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The Text Generation

Retailers might be wary about venturing any further into in-store technology. But there are consumers who will increasingly expect it from you.

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As a society, we’re gripped by technology. Walk around the mall – or, worse, drive around your local streets – and count how many people do not have a telephone attached to their ear.

Telephone? How 2005 of me! These devices play music, browse the web, send and receive text messages, take photographs, watch movies, keep appointments, store data and, yes, make a phone call.

So retailers could be excused for having assumed that the same thrall we’re in over technology in our daily lives would carry over to the in-store experience. But they’ve been wrong. Twice!

A decade ago, retailers thought shoppers would be drawn to in-store terminals that provided information and interaction. They weren’t. The “great kiosk revolution” thudded. More recently, retailers thought shoppers would be drawn to in-store screens that provide information and promotion. So far, this “great digital revolution” has disappointed, as well. As Patrick Rodmell of Watt Intl. says in this issue’s Field Report on page 22, we’re not there yet.

But as the technology improves, the possibilities widen. And, as we know, the technology improves about every 45 minutes. Mega-marketer Procter & Gamble is currently placing radio-frequency identification (RFID) tags on products at a Metro Extra store in Germany so that when a customer pulls a product off the shelf, it triggers a message on a digital screen at eye-level. If the shopper picks up shampoo, the screen automatically recommends an appropriate conditioner or other hair product. And something called “facial recognition” technology can capture an image of the shopper and, by analyzing certain features, target even more specific messaging (e.g., products appropriate for redheads, say, or African-Americans).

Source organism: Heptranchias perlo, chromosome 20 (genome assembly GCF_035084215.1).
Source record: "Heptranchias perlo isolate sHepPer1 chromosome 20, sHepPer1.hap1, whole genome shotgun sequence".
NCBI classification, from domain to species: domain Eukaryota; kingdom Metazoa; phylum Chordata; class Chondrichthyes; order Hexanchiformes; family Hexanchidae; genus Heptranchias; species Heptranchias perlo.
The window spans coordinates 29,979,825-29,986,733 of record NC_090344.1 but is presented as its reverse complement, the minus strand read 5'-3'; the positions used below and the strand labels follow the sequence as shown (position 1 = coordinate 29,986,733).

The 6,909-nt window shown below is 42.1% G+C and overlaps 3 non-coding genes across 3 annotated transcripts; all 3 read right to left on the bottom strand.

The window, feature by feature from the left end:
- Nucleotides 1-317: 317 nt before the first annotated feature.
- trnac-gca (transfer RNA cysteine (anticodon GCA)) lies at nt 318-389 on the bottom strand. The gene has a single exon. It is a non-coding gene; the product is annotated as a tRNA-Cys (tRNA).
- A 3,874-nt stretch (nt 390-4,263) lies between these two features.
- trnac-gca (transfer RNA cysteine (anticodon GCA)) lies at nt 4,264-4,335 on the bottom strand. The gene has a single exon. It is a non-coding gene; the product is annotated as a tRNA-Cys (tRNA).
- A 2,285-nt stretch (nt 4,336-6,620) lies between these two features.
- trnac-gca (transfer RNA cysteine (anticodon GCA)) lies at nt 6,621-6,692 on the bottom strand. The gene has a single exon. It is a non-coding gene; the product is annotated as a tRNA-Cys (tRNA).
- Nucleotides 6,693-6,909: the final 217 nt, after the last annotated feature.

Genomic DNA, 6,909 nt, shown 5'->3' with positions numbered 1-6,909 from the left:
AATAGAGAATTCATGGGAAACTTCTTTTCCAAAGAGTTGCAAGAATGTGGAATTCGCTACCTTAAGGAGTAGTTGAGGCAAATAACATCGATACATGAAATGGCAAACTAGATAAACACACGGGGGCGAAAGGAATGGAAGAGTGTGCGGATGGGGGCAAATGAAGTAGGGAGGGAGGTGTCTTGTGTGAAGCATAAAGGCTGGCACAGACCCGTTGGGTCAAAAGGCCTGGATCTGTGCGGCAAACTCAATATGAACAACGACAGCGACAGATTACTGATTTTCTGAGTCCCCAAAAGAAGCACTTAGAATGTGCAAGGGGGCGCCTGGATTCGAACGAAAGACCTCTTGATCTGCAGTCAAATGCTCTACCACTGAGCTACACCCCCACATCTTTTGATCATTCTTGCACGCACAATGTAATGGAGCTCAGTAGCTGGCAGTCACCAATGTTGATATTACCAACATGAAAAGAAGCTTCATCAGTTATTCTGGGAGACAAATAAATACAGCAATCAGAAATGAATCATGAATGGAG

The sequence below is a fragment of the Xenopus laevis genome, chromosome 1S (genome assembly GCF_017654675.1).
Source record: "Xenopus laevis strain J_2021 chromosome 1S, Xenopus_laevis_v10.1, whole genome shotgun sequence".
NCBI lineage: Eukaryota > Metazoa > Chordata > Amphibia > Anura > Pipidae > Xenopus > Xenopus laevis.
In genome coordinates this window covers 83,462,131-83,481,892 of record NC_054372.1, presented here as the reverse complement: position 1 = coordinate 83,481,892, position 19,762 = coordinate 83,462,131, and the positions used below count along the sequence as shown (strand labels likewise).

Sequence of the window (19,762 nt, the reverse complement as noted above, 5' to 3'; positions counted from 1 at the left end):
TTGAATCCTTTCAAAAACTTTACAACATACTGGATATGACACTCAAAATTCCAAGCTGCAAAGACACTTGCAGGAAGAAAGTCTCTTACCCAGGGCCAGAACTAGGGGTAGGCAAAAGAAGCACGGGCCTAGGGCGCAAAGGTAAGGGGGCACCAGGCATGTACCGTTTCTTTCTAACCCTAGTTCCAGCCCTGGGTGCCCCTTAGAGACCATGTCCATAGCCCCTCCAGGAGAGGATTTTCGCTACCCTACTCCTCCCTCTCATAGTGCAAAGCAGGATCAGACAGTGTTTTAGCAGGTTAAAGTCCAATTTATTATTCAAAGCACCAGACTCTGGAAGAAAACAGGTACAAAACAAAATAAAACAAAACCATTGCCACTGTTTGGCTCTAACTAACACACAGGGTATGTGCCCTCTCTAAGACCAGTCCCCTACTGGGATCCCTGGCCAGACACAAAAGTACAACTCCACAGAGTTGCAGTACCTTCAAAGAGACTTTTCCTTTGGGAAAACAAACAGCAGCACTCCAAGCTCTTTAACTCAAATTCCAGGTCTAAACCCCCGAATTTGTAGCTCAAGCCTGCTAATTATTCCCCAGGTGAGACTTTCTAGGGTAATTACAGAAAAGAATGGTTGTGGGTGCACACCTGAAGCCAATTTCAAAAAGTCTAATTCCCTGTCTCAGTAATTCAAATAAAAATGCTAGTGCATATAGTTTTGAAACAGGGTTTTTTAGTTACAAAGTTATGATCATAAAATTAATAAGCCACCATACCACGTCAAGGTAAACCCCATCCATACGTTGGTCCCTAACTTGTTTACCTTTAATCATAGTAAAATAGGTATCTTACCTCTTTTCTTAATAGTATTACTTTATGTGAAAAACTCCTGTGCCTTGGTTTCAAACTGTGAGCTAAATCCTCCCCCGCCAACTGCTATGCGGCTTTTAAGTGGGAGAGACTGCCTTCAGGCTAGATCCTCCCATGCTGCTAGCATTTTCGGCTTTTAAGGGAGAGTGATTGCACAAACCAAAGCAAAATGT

But first, the price tag is going to have to come down. “The biggest challenge has always been the cost,” says Chris Lyons, group publisher of VMSD’s sister publications Package Design Magazine and RFID Product News. “The technology is there and the applications are endless. It’s been used successfully for inventory control and security purposes, but the real upside is in the marketing application. The next step will require an investment by both brand marketers and retailers.”

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Lyons believes this will come as the ensuing generations replace baby boomers as the dominant consumer group. “They have different expectations regarding technology,” he notes. “They’re savvy. They know what’s available and possible. They expect it and, increasingly, they’ll demand it.”

Yes, those same kids who’ve turned “text” into a verb will be the ones pulling retail technology into the 21st Century.

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